, I wandered through the Parisian streets looking for relevant and evocative sites… the Passy cemetery, the bois de Boulogne
, the chapel to Saint Rita, patron saint of prostitutes, and many others. I went to the Lebanese Cultural Center on rue d’Ulm near the Panthéon and spoke with people there, spent time in their church, wandered through the North African neighborhood—Barbés and Belleville—taking photos and absorbing the smells and the sounds and the textures of the place, eating mounds of couscous and tagine
, drinking innumerable cups of espresso. Then I went back to my little room and let it all flow out, clothing the characters.
I also spoke to a number of journalists I knew, I read extensively (for every book I write I read at least a hundred), both memoirs and reportage on the places I refer to. But really, at the heart of it is a lot of dreaming with eyes open. Hopefully, a writer has developed the ability to empathize, to imagine
what another’s life would be like, what their feelings would be in this situation, or in that situation. You research what the facts of the event are, and then you sit quietly, close your eyes, and dream.
5. One of the epigraphs to the novel is a quotation from The Very Reverend Ernest Hunt: “Cynicism is the last refuge of the broken-hearted.” Those words are reiterated to Matthew by Anthony, a former cop and another of the wounded, displaced characters. That line seems central to the novel. Tell us a bit about what those words mean to you.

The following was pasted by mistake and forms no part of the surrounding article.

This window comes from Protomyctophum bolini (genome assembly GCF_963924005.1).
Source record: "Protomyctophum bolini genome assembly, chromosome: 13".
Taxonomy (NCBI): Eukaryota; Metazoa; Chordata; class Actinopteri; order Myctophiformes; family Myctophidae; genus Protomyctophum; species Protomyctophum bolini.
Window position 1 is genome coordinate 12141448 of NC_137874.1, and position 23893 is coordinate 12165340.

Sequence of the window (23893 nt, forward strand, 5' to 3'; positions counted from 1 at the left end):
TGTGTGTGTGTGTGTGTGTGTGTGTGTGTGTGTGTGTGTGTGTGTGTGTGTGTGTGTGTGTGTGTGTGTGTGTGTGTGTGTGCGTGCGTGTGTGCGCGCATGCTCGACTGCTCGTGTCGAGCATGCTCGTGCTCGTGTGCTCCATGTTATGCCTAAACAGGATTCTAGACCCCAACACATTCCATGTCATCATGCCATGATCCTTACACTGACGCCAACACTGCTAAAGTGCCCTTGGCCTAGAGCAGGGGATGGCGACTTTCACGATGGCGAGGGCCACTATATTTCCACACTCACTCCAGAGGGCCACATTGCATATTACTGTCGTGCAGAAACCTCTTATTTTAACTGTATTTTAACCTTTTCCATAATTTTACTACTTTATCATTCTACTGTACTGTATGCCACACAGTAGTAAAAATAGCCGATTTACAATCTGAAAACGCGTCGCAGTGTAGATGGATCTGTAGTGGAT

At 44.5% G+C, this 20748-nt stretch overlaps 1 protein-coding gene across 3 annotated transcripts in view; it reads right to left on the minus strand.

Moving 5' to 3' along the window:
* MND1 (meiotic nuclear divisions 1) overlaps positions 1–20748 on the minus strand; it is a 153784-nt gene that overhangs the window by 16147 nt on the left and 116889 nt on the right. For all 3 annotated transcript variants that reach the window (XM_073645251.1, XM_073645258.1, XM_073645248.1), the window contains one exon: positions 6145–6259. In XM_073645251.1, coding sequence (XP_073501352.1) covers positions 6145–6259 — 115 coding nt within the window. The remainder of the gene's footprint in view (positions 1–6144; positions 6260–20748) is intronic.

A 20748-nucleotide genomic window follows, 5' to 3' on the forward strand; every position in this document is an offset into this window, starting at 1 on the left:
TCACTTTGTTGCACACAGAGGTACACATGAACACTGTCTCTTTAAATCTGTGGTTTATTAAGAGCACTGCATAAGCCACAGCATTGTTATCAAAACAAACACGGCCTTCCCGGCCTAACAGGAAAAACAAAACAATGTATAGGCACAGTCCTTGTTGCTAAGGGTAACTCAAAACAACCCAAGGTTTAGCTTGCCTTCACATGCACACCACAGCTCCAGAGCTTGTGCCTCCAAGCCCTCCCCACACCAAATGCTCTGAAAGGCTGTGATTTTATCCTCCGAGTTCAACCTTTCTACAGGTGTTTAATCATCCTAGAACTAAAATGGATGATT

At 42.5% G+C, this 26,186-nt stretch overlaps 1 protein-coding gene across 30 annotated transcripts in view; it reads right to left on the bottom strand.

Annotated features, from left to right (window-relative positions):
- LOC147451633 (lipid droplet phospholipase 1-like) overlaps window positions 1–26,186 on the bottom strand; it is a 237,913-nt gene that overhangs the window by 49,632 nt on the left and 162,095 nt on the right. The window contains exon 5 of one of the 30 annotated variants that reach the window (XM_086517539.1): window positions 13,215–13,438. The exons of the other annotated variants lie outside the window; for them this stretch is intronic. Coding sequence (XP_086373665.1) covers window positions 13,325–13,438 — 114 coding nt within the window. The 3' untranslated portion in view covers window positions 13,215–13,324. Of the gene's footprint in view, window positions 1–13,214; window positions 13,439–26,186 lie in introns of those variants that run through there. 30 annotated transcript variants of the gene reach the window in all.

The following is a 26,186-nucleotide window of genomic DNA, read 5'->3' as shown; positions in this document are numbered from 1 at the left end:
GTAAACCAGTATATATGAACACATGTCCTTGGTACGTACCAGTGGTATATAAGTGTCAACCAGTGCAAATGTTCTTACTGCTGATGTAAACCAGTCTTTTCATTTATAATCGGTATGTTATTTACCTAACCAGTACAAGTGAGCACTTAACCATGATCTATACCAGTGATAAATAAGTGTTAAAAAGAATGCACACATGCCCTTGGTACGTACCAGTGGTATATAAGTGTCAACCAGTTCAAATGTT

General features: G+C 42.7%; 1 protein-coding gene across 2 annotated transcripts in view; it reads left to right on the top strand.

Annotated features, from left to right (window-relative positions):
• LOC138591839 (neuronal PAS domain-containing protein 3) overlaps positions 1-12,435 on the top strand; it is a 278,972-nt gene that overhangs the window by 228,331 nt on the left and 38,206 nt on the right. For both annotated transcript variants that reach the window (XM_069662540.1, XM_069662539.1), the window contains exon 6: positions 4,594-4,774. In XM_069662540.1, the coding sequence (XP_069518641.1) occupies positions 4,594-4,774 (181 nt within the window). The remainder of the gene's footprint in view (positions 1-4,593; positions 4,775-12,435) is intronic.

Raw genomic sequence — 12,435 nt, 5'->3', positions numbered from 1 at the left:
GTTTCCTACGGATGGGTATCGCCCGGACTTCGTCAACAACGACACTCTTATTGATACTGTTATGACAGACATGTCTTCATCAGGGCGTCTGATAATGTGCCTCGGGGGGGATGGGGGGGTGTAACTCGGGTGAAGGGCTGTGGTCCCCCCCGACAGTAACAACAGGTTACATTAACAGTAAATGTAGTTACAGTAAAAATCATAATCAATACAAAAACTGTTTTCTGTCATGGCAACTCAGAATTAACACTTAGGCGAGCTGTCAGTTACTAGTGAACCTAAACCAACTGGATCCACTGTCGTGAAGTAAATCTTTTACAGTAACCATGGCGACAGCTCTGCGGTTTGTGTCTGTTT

I began writing The Radiant City
just after the horrible events of 9/11 and those events haunted me as I worked. Because I was living in Paris at the time, and not New York, I didn’t feel qualified (and still don’t) to write about events specifically, but there’s no doubt they affected me. I suffered a fairly bad depression after 9/11. I was obsessed with the news, cried on and off for months, and I felt increasingly guilty about that.
I felt I should have already known what this awful disillusionment felt like. It shouldn’t have ambushed me this way—how could I not have known? I was disappointed in myself. I was disillusioned not only with the world, but with my understanding of it. So, what was it about this particular event that crushed me more than any other? I suspect it was that I felt closer to 9/11 than to Chechnya, or Yugoslavia, or Auschwitz, or Rwanda. I’m ashamed to admit that, because I think of myself as someone whose mental borders are global, not national, and certainly not tribal. But for whatever reason, I now knew
something, viscerally, profoundly, about the world’s potential for barbarity, that I didn’t fully recognize before. And it shocked me. And the fact that I was shocked, shocked me. So I began writing in order to figure it all out.
I wanted to know if it was possible, after suffering a profound disillusionment, to continue to walk through the world with a compassionate heart, or if one was doomed to cynicism. How do we protect ourselves against the insidious cancer of cynicism?
And so, Matthew and Jack and Saida and Anthony were born, people full of disillusionment, hounded by their devastating pasts. They are all battered, brittle survivors of violence in one form or another, and yet they still may be powerless to turn away from violence.
And then one day, Rev. Ernest Hunt, the priest at the American Episcopal Cathedral in Paris at the time, said, “Cynicism is the last refuge of the broken-hearted.” It was as though he’d been reading over my shoulder. And he was kind enough to allow me to use the quote.
Find Lauren on her website, and her blog.
Find Diane on her website and her blog.